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Album Review: The War & Treaty “Healing Tide”

Country fans, blues fans, gospel fans, southern rock fans: stop what you’re doing and listen to this album. This is the space on the Venn Diagram where all those genres meet, where you can hear the soul roots of Americana.

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Country fans,  blues fans, gospel fans, southern rock fans: stop what you’re doing and listen to this album. This is the space on the Venn Diagram where all those genres meet, where you can hear the soul roots of Americana.

First, let’s back up about 20something years and revisit this duet in Sister Act 2:

The girl singing with Lauryn Hill is Tanya Blount and she tried to make a go of it in R&B after the movie came out. Unfortunately, though her live performances were praised (because she could really blow, especially for her age), she was saddled with a lot of subpar material and her debut album is largely forgettable. Her singles were decent but you’d be hard-pressed to remember anything about them once the track was over.  Case in point, “Through the Rain” which is perfectly pleasant, and wholly unremarkable:

She kept performing, but for the most part, disappeared and you only heard about her if she popped up in your city performing on a circuit or a festival.

Michael Trotter wrote songs from childhood on as a way to deal with a difficult upbringing in and out of homeless shelters around DC. He enlisted in the army at 21 as a pathway to hopefully providing for his young daughter, and after his captain was killed, he wrote a song in tribute to him. When his comrades heard it, that became his new duty — writing songs in tribute to his fallen brothers in arms whenever one was killed in the line of fire.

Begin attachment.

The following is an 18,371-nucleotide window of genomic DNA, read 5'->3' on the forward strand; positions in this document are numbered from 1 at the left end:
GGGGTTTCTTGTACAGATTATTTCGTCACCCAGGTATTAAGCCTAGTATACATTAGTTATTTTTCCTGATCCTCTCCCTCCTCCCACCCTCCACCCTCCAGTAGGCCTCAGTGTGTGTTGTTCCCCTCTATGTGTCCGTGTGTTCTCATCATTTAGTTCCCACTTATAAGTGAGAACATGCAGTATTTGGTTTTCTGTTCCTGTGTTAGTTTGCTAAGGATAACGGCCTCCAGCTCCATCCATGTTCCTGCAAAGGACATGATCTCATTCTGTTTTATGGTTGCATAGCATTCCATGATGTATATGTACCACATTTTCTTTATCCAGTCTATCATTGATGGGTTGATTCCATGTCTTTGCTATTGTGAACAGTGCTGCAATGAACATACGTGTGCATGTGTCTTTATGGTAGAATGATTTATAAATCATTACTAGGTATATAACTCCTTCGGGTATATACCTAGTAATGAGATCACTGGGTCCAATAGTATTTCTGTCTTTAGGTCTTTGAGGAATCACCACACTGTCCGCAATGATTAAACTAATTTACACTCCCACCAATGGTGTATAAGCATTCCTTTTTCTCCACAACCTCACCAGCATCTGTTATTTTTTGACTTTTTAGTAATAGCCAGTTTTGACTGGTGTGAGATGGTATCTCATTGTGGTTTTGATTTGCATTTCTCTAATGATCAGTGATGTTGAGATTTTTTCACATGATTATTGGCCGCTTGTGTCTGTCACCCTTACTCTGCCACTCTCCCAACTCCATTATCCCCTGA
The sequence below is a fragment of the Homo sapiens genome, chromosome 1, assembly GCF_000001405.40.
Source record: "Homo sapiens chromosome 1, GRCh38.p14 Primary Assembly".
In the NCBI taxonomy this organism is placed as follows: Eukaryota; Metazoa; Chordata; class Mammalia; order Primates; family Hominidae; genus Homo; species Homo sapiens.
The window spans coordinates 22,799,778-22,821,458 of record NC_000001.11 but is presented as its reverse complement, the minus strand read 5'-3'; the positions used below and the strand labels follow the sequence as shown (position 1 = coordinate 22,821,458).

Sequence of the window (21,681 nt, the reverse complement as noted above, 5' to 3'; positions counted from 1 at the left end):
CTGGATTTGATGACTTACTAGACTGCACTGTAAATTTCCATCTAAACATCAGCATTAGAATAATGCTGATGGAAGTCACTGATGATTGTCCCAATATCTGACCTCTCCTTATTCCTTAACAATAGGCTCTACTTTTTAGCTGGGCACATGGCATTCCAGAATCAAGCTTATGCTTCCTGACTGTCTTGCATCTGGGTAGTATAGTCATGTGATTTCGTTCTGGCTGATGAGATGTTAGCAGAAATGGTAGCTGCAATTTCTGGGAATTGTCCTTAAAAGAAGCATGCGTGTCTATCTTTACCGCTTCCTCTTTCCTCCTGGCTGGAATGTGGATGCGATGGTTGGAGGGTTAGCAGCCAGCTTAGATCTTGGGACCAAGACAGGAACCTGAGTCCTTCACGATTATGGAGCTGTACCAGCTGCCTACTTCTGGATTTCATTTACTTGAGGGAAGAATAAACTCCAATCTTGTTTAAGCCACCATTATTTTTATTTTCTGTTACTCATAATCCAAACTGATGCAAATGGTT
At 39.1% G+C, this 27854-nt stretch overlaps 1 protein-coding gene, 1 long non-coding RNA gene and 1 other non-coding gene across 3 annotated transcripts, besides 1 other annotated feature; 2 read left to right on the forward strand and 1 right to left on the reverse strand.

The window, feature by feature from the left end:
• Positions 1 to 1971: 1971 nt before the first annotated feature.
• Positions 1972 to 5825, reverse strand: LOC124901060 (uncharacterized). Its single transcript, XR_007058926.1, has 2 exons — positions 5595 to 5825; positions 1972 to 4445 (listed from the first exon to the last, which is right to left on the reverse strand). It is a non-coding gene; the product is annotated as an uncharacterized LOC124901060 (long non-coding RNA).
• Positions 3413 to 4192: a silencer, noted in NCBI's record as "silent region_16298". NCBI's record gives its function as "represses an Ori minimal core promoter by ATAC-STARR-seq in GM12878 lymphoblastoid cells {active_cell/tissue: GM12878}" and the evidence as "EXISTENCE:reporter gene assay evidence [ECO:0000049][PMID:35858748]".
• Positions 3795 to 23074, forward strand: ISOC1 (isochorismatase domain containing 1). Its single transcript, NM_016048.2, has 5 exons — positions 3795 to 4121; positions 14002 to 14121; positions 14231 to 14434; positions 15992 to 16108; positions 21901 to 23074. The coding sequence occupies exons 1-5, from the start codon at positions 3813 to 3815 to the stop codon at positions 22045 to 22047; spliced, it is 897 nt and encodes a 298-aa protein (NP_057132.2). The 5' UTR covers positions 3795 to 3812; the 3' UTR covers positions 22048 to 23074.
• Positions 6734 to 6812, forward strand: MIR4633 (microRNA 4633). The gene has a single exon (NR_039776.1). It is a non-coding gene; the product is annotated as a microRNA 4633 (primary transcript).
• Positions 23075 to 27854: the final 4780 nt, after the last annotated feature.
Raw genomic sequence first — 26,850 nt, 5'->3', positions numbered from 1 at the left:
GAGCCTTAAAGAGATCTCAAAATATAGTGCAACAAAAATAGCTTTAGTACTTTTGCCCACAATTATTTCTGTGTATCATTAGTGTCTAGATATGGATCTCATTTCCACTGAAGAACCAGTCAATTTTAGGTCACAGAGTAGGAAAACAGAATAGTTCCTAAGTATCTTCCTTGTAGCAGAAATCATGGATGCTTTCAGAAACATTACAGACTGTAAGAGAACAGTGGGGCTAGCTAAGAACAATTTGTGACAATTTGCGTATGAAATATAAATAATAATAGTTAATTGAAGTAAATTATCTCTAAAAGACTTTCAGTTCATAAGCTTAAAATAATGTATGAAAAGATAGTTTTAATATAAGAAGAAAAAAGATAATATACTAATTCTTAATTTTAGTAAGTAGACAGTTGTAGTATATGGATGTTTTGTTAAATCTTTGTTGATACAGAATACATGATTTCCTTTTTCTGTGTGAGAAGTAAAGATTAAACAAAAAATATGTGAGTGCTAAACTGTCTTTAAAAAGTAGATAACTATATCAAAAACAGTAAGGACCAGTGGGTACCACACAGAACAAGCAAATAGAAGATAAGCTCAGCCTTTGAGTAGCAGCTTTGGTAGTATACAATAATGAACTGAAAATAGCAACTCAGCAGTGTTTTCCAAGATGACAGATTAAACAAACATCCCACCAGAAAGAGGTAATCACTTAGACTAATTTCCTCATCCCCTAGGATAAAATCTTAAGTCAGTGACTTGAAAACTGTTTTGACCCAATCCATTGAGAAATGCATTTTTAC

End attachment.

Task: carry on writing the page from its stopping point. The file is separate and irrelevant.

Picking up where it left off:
Michael kept pursuing music and the future duo’s path’s crossed when he and Tanya were booked for the same festival. The rest led to marriage, a kid, and The War and Treaty.

And y’all — this is the sangin’est married couple I have ever heard. Tanya is truly a gift to music because nobody who listened to her smooth R&B of the 90s would have pictured this much grit and this much rock & roll from her. She sounds like a natural successor to early Tina Turner’s vocal style on a good half of this album, but she’s also perfectly content to take a backseat to Michael who is an actual hurricane. Both of their voices feel like church, but Black men outside of the pulpit don’t really sing like Michael anymore. He sounds much closer to white southern rock artists like Chris Stapleton or Josh Krajcik or Anderson East than any Black male singers — other than preachers and worship leaders. If the Clark Sisters had a man in the group, it would be Michael Trotter, squalls and all.

So on one side you have Tina Turner/CeCe Winans, and on the other side you have Chris Stapleton/Dorinda Clark making music that bridges that gap between blues, country, Southern rock, and gospel. That gap is Soul, and they sing every note with so much of it. Tanya summed it up best herself:

“With The War and Treaty, we allow people to see two people that are not perfect. We get on stage. We sweat. We’re overweight. We yell. We get ugly, we scream! My hair comes loose. We’re vulnerable — naked — in front of people, and it’s a chain reaction. It allows them to be vulnerable too.”

Catch a blessing on today.

This is straight boogie-woogie and I live! “Healing Tide”

A good ol’ southern country blues groove: “Are You Ready To Love Me?”

An hourlong live set at The Kennedy Center because these folks are the real deal and sound exactly the same from a stage: